As such, the general recommendations for treatment are as follows:

 

1)     Reduce triggers by treating underlying issues (such as gastrointestinal problems) and avoiding events (such as overheating) that provoke autonomic events.

 

2)     When events do occur, intervene quickly and aggressively with rescue medications and comfort measures.

 

3)     For frequent (daily or weekly) events, consider a preventative medication.

 

The primary strategy for prevention is to reduce all triggers.  This will, of course, vary with the individual child.  Common triggers such as pain, gastrointestinal issues, bladder issues, seizures, infections, overheating, and sleep problems should be treated as aggressively as possible by specialists. 

 

Protocols should be put in place to reduce the impact of unavoidable triggers.  For example, if fever is a frequent trigger, medications like Tylenol and Motrin should be administered to prevent autonomic events.  During periods of stress, such as during an illness, the child should be treated aggressively with fluids and respiratory support to avoid stressing out the body as much as possible.

 

If an event does occur, it is important to recognize it early and treat it quickly and aggressively.  Parameters should be put in place to guide treatment.  For example, a common protocol is to administer oxygen to a child in crisis whenever his heart rate exceeds a certain level.  Anti-nausea medications may need to be administered.  Similarly, rescue medications may be given when comfort measures do not help or vital signs begin to spiral out of control.

 

Common treatments for children during a crisis include diazepam (Valium) and other similar drugs that cause sedation, or clonidine, an adrenergic agonist.  Children with Autonomic Dysreflexia are usually treated with medications that reduce blood pressure.  Dantrolene or morphine may be used for children with severe sympathetic storms.  Other children may require specialized protocols related to their specific symptoms.

 

Children who continue to have frequent and uncomfortable events or crises may benefit from a preventative medication.  In the past, the options were limited to alpha and beta blockers and agonists like clonidine, propanolol, and labetalol.  Most children, unfortunately, have complex dysautonomia affecting both the sympathetic and parasympathetic nervous systems, and while these medications may solve one problem (such as lowering blood pressure), they more likely than not will cause new problems.  For example, an alpha blocker may help a child urinate with greater ease by relaxing the urinary sphincter, but it may also relax the sphincters in the gut, causing severe reflux and vomiting.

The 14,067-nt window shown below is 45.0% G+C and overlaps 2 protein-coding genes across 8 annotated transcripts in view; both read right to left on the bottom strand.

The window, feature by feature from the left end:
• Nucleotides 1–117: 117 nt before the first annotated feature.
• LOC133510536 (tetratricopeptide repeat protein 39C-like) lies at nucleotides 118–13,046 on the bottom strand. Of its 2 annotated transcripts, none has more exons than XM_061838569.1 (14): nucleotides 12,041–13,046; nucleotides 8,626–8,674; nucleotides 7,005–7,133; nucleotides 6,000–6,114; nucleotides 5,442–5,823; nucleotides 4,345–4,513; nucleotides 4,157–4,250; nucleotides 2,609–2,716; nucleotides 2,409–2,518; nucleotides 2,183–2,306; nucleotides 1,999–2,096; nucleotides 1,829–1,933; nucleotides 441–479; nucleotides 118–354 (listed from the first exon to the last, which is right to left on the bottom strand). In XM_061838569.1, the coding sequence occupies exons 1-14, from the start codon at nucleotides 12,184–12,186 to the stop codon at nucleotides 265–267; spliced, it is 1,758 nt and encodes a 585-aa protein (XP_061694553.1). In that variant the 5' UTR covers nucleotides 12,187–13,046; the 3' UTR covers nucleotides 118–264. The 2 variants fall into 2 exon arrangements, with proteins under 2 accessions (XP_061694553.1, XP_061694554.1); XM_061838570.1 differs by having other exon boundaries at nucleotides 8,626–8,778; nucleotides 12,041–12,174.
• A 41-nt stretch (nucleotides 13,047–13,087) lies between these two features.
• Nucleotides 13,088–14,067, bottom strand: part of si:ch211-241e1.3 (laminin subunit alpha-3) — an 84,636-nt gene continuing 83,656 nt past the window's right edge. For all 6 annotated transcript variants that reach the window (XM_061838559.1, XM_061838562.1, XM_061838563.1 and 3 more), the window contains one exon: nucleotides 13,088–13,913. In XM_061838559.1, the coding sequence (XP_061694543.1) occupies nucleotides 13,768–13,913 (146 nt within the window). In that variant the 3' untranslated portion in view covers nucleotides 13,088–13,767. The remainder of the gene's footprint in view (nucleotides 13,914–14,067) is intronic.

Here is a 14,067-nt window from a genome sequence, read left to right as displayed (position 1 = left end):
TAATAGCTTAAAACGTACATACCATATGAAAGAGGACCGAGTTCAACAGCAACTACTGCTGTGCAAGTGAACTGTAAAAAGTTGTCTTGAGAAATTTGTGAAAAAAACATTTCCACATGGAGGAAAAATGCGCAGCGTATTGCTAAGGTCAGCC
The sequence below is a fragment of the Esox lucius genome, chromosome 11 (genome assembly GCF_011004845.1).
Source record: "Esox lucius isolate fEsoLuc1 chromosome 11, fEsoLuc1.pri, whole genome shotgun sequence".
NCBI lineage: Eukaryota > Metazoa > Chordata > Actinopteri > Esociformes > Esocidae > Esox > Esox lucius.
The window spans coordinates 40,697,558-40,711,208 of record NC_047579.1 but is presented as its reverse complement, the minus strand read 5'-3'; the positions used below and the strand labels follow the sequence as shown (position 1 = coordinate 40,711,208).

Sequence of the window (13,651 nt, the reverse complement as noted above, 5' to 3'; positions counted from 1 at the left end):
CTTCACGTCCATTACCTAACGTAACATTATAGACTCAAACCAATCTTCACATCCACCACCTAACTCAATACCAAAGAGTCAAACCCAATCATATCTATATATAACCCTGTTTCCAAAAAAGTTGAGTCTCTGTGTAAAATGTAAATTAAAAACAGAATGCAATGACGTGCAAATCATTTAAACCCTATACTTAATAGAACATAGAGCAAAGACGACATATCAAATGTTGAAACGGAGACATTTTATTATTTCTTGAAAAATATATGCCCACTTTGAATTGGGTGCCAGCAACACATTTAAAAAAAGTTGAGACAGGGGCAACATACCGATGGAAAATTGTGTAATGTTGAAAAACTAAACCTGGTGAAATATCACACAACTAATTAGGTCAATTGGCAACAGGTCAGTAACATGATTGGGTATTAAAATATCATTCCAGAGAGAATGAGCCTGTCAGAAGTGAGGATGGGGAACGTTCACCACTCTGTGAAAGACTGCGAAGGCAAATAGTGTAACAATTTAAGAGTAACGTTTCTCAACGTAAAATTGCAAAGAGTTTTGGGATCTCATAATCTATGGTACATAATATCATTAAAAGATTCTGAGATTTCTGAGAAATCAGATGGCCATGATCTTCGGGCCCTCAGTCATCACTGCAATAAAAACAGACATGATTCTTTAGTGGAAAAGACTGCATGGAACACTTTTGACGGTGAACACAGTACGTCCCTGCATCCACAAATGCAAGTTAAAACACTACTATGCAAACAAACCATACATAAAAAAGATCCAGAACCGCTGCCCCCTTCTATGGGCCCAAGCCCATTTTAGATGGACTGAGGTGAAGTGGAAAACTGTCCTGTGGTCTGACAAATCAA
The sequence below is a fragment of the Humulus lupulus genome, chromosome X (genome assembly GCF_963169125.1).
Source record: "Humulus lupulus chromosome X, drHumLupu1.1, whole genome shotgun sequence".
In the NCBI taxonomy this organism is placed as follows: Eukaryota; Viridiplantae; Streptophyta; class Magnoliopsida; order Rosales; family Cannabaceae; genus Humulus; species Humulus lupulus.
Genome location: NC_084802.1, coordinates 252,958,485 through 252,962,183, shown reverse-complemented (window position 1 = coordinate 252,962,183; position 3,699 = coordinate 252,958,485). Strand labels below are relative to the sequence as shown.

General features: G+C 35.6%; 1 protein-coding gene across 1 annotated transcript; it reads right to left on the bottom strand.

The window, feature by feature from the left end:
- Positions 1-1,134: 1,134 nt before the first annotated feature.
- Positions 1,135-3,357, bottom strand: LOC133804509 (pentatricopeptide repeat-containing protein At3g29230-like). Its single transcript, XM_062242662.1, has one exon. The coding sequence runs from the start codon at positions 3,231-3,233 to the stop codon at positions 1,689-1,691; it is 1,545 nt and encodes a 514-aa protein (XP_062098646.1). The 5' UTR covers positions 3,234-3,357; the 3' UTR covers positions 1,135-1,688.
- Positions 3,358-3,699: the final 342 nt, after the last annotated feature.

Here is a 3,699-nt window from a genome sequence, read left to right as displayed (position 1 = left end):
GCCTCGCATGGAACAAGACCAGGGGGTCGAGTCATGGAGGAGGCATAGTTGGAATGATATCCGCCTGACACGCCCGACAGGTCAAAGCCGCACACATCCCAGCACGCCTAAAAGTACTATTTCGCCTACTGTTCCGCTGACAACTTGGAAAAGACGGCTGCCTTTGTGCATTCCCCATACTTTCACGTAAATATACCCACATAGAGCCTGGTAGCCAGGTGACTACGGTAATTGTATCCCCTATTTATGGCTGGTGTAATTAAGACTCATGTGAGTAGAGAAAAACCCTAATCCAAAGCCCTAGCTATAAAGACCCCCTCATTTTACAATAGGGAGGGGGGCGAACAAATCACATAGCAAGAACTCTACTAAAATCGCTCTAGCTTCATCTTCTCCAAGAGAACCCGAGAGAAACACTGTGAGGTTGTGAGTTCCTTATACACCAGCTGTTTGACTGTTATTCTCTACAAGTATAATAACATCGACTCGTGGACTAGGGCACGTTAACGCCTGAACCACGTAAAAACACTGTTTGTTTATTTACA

A recent case series has suggested using Pregabalin (Lyrica) as a preventative medication.[v]  This medication appeared to reduce the number and severity of crises in children with Familial Dysautonomia significantly.  Other similar medications, such as Gabapentin (Neurontin), may also be helpful. 

 

 

Find a Specialist

 

Mild autonomic issues are actually quite common and rarely require the attention of an autonomic specialist.  On the other hand, severe autonomic disorders causing frequent or life-threatening autonomic events are rare, and very few doctors, including most pediatric neurologists and endocrinologists, have the knowledge and experience to treat them.  If your child suffers from this level of autonomic dysregulation, it is important to consult with a specialist in autonomic disorders who can create a protocol for your child.

 

Autonomic issues are notoriously difficult to treat, but there are strategies for decreasing the number of events and reducing the discomfort associated with them.  Hopefully, additional research in the future will lead to even more possible treatments.



[ii] Adapted from Felicia B. Axelrod, et al.  Pediatric Autonomic Disorders.  Pediatrics 2006;118(1):309-21.

[iii] FB Axelrod , et al.  Ictal SPECT during autonomic crisis in familial dysautonomia. Neurology 2000;55(1):122-5.

[iv] Felicia B. Axelrod and Dena Berlin.  Pregabalin: A New Approach to Treatment of the Dysautonomic Crisis. Pediatrics 2009;124(2):743-6.

[v] Felicia B. Axelrod and Dena Berlin.  Pregabalin: A New Approach to Treatment of the Dysautonomic Crisis. Pediatrics 2009;124(2):743-6.